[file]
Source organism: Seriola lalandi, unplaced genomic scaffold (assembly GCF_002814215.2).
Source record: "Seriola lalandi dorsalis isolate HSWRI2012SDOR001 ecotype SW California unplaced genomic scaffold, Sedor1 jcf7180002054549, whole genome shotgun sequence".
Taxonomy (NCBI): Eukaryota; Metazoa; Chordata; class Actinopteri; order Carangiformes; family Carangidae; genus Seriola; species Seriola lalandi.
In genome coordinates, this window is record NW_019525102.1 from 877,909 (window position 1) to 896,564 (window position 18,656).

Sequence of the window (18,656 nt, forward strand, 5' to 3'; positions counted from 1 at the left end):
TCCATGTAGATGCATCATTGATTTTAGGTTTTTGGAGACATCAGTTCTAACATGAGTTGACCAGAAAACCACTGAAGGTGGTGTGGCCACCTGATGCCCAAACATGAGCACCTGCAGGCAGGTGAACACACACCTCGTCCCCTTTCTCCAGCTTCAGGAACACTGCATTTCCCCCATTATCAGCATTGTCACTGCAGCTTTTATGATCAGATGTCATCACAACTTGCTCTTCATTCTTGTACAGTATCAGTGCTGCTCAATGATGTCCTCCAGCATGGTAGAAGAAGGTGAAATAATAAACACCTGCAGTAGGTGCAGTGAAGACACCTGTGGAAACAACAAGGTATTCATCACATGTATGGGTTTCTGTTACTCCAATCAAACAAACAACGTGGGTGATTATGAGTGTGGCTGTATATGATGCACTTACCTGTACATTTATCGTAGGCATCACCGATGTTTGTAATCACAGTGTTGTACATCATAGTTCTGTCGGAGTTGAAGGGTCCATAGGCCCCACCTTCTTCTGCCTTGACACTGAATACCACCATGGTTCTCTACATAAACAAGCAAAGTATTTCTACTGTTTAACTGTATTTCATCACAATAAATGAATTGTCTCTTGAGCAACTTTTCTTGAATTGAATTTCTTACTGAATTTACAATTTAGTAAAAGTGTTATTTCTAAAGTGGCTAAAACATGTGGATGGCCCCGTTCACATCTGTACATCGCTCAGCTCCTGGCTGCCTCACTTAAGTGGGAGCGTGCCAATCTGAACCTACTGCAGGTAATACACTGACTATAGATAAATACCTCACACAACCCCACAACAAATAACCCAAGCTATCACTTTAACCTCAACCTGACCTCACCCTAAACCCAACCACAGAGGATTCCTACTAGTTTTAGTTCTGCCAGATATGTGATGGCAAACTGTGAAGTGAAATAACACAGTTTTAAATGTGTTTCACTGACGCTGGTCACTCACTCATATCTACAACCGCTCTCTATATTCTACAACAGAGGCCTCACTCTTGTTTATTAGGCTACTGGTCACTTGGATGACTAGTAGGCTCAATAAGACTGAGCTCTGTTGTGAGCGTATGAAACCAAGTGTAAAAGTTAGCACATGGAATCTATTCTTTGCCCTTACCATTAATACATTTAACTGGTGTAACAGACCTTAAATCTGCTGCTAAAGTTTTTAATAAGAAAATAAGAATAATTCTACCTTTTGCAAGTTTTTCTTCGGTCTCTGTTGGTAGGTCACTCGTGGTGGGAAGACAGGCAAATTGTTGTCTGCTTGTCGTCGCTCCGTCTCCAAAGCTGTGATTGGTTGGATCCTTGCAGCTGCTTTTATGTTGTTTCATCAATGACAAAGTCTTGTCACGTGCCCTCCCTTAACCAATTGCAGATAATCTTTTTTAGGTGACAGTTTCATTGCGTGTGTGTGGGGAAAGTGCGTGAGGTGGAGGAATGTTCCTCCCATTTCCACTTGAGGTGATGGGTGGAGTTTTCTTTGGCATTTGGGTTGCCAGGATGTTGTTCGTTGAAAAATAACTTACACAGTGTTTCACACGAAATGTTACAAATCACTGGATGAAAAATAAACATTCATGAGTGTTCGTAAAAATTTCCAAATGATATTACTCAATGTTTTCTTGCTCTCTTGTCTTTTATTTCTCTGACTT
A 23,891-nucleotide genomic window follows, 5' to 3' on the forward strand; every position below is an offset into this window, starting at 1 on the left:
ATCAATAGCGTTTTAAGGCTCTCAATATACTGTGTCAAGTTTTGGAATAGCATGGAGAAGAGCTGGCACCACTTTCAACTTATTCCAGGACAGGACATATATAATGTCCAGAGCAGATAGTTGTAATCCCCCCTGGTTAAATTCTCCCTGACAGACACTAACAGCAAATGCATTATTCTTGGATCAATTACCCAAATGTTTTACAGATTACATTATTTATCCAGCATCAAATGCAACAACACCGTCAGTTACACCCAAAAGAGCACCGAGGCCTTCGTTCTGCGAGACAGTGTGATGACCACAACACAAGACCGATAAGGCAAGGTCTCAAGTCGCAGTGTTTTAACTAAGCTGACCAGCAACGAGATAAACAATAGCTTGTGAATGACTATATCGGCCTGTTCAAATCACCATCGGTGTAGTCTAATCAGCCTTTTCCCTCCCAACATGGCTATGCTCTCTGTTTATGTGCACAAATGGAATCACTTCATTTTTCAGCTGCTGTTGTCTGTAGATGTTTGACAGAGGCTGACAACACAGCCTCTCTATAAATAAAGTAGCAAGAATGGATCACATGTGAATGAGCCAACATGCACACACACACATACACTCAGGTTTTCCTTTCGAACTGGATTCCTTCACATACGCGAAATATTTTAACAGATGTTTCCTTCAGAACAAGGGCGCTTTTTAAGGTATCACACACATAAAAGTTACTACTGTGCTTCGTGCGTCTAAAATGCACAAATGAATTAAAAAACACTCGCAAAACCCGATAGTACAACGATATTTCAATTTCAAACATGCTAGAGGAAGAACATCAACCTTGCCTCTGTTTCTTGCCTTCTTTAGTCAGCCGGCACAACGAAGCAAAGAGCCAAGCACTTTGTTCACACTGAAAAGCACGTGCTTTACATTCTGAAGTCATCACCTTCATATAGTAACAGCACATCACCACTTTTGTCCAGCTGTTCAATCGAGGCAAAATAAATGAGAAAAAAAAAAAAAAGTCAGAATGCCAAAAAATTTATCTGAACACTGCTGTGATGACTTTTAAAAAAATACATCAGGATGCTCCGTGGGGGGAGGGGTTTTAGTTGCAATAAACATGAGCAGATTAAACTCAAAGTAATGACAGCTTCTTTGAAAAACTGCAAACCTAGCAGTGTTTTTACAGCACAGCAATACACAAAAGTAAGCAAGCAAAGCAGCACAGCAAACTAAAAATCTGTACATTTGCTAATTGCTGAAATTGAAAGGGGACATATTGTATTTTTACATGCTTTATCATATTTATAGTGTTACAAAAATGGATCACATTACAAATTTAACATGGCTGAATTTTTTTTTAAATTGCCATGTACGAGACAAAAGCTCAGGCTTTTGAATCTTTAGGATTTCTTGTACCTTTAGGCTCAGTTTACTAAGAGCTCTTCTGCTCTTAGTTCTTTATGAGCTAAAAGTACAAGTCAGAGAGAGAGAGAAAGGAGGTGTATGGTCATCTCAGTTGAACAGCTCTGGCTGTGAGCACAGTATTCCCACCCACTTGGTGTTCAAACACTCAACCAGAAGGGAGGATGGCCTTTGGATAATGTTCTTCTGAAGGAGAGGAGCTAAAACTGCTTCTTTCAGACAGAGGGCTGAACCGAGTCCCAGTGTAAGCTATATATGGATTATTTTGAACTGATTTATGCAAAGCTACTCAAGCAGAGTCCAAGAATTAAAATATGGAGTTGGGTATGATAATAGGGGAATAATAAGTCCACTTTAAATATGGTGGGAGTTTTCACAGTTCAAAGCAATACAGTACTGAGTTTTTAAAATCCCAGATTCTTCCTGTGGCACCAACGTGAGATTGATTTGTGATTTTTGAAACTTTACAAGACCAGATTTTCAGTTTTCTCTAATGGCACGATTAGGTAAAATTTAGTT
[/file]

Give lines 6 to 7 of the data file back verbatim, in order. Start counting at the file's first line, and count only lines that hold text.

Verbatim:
TCCATGTAGATGCATCATTGATTTTAGGTTTTTGGAGACATCAGTTCTAACATGAGTTGACCAGAAAACCACTGAAGGTGGTGTGGCCACCTGATGCCCAAACATGAGCACCTGCAGGCAGGTGAACACACACCTCGTCCCCTTTCTCCAGCTTCAGGAACACTGCATTTCCCCCATTATCAGCATTGTCACTGCAGCTTTTATGATCAGATGTCATCACAACTTGCTCTTCATTCTTGTACAGTATCAGTGCTGCTCAATGATGTCCTCCAGCATGGTAGAAGAAGGTGAAATAATAAACACCTGCAGTAGGTGCAGTGAAGACACCTGTGGAAACAACAAGGTATTCATCACATGTATGGGTTTCTGTTACTCCAATCAAACAAACAACGTGGGTGATTATGAGTGTGGCTGTATATGATGCACTTACCTGTACATTTATCGTAGGCATCACCGATGTTTGTAATCACAGTGTTGTACATCATAGTTCTGTCGGAGTTGAAGGGTCCATAGGCCCCACCTTCTTCTGCCTTGACACTGAATACCACCATGGTTCTCTACATAAACAAGCAAAGTATTTCTACTGTTTAACTGTATTTCATCACAATAAATGAATTGTCTCTTGAGCAACTTTTCTTGAATTGAATTTCTTACTGAATTTACAATTTAGTAAAAGTGTTATTTCTAAAGTGGCTAAAACATGTGGATGGCCCCGTTCACATCTGTACATCGCTCAGCTCCTGGCTGCCTCACTTAAGTGGGAGCGTGCCAATCTGAACCTACTGCAGGTAATACACTGACTATAGATAAATACCTCACACAACCCCACAACAAATAACCCAAGCTATCACTTTAACCTCAACCTGACCTCACCCTAAACCCAACCACAGAGGATTCCTACTAGTTTTAGTTCTGCCAGATATGTGATGGCAAACTGTGAAGTGAAATAACACAGTTTTAAATGTGTTTCACTGACGCTGGTCACTCACTCATATCTACAACCGCTCTCTATATTCTACAACAGAGGCCTCACTCTTGTTTATTAGGCTACTGGTCACTTGGATGACTAGTAGGCTCAATAAGACTGAGCTCTGTTGTGAGCGTATGAAACCAAGTGTAAAAGTTAGCACATGGAATCTATTCTTTGCCCTTACCATTAATACATTTAACTGGTGTAACAGACCTTAAATCTGCTGCTAAAGTTTTTAATAAGAAAATAAGAATAATTCTACCTTTTGCAAGTTTTTCTTCGGTCTCTGTTGGTAGGTCACTCGTGGTGGGAAGACAGGCAAATTGTTGTCTGCTTGTCGTCGCTCCGTCTCCAAAGCTGTGATTGGTTGGATCCTTGCAGCTGCTTTTATGTTGTTTCATCAATGACAAAGTCTTGTCACGTGCCCTCCCTTAACCAATTGCAGATAATCTTTTTTAGGTGACAGTTTCATTGCGTGTGTGTGGGGAAAGTGCGTGAGGTGGAGGAATGTTCCTCCCATTTCCACTTGAGGTGATGGGTGGAGTTTTCTTTGGCATTTGGGTTGCCAGGATGTTGTTCGTTGAAAAATAACTTACACAGTGTTTCACACGAAATGTTACAAATCACTGGATGAAAAATAAACATTCATGAGTGTTCGTAAAAATTTCCAAATGATATTACTCAATGTTTTCTTGCTCTCTTGTCTTTTATTTCTCTGACTT
A 23,891-nucleotide genomic window follows, 5' to 3' on the forward strand; every position below is an offset into this window, starting at 1 on the left: